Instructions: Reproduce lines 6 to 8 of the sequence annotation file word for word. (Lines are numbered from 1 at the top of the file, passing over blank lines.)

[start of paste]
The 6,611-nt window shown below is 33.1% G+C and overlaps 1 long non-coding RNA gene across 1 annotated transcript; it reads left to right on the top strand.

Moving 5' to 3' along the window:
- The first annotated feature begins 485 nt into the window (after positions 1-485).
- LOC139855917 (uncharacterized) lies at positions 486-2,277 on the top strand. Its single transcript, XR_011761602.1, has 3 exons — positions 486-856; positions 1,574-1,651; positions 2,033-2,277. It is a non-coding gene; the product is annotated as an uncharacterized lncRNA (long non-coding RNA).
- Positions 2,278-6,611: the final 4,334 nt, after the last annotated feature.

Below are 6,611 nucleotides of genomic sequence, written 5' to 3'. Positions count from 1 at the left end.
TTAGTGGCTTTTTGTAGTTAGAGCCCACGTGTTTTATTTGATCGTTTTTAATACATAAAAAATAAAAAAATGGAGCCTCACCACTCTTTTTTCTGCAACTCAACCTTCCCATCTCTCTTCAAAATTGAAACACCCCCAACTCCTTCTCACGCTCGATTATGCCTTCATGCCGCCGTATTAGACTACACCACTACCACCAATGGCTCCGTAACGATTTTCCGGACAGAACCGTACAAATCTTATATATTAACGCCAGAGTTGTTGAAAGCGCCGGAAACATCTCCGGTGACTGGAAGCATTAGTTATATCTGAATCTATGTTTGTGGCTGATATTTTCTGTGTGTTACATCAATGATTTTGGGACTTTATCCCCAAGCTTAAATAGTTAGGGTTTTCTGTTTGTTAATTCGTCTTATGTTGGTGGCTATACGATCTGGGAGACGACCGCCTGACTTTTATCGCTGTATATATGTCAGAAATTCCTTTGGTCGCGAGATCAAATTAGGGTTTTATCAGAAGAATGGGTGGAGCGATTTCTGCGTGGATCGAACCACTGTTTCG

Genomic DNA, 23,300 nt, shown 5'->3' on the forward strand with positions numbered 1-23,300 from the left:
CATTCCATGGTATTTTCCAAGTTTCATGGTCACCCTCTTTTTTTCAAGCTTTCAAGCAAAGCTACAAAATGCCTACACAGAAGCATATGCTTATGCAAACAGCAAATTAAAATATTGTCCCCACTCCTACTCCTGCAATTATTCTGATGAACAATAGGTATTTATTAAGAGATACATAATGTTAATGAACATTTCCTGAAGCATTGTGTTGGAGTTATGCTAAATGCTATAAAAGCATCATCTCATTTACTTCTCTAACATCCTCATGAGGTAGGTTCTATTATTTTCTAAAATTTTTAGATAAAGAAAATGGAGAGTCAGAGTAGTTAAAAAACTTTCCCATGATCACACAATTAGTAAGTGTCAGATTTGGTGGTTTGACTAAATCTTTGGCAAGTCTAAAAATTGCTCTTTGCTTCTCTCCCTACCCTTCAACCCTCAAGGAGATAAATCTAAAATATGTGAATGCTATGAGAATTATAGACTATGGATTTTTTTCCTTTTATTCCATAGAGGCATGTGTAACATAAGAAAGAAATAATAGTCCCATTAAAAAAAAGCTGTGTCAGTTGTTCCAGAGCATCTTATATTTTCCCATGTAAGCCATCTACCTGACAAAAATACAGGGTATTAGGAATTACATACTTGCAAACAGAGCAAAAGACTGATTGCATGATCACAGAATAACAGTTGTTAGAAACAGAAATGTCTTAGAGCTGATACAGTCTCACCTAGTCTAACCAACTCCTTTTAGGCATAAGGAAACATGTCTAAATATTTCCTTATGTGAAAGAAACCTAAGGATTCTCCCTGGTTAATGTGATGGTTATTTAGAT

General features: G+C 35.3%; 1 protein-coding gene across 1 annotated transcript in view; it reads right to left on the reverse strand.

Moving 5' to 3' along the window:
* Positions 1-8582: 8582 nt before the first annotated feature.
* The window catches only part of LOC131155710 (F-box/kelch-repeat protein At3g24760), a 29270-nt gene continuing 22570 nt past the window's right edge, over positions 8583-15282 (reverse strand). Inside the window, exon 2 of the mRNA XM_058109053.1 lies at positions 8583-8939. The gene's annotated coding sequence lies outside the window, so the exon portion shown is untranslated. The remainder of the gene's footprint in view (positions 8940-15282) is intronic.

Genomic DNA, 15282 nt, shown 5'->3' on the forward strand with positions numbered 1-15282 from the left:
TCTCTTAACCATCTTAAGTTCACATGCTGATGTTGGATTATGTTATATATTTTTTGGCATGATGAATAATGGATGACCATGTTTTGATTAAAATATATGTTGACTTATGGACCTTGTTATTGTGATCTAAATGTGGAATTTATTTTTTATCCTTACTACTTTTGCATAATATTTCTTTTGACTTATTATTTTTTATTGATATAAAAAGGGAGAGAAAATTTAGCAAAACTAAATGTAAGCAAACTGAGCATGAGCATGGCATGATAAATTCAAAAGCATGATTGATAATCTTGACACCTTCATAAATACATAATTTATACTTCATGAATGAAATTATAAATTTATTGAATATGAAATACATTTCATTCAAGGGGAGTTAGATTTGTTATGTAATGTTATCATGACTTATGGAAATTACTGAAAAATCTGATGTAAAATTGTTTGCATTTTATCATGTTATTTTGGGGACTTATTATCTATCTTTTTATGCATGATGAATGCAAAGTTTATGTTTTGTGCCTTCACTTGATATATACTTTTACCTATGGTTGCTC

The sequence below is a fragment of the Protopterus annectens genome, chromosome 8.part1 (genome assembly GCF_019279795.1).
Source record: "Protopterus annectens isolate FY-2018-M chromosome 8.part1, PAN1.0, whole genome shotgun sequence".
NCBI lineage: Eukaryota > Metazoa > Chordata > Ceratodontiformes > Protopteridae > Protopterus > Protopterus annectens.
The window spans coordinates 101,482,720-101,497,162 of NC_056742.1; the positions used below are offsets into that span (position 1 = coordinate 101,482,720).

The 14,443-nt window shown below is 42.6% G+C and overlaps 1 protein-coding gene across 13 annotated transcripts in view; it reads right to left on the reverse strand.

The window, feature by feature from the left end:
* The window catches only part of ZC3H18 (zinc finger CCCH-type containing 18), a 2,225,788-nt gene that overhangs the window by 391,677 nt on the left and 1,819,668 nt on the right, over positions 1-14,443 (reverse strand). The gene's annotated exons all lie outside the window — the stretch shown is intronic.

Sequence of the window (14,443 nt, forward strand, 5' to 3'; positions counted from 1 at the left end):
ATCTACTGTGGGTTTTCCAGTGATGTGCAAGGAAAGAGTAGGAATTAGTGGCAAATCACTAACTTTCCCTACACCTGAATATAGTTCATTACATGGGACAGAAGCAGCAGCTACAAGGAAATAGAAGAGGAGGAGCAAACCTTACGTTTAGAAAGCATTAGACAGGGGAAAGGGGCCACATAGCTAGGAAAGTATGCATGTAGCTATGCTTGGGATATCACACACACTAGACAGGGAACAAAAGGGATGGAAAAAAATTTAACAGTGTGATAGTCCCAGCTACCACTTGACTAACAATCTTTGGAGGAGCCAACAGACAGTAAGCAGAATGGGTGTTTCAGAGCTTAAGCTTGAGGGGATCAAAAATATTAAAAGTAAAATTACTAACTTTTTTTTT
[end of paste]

Below are 6,611 nucleotides of genomic sequence, written 5' to 3'. Positions count from 1 at the left end.
TTAGTGGCTTTTTGTAGTTAGAGCCCACGTGTTTTATTTGATCGTTTTTAATACATAAAAAATAAAAAAATGGAGCCTCACCACTCTTTTTTCTGCAACTCAACCTTCCCATCTCTCTTCAAAATTGAAACACCCCCAACTCCTTCTCACGCTCGATTATGCCTTCATGCCGCCGTATTAGACTACACCACTACCACCAATGGCTCCGTAACGATTTTCCGGACAGAACCGTACAAATCTTATATATTAACGCCAGAGTTGTTGAAAGCGCCGGAAACATCTCCGGTGACTGGAAGCATTAGTTATATCTGAATCTATGTTTGTGGCTGATATTTTCTGTGTGTTACATCAATGATTTTGGGACTTTATCCCCAAGCTTAAATAGTTAGGGTTTTCTGTTTGTTAATTCGTCTTATGTTGGTGGCTATACGATCTGGGAGACGACCGCCTGACTTTTATCGCTGTATATATGTCAGAAATTCCTTTGGTCGCGAGATCAAATTAGGGTTTTATCAGAAGAATGGGTGGAGCGATTTCTGCGTGGATCGAACCACTGTTTCG

Genomic DNA, 23,300 nt, shown 5'->3' on the forward strand with positions numbered 1-23,300 from the left: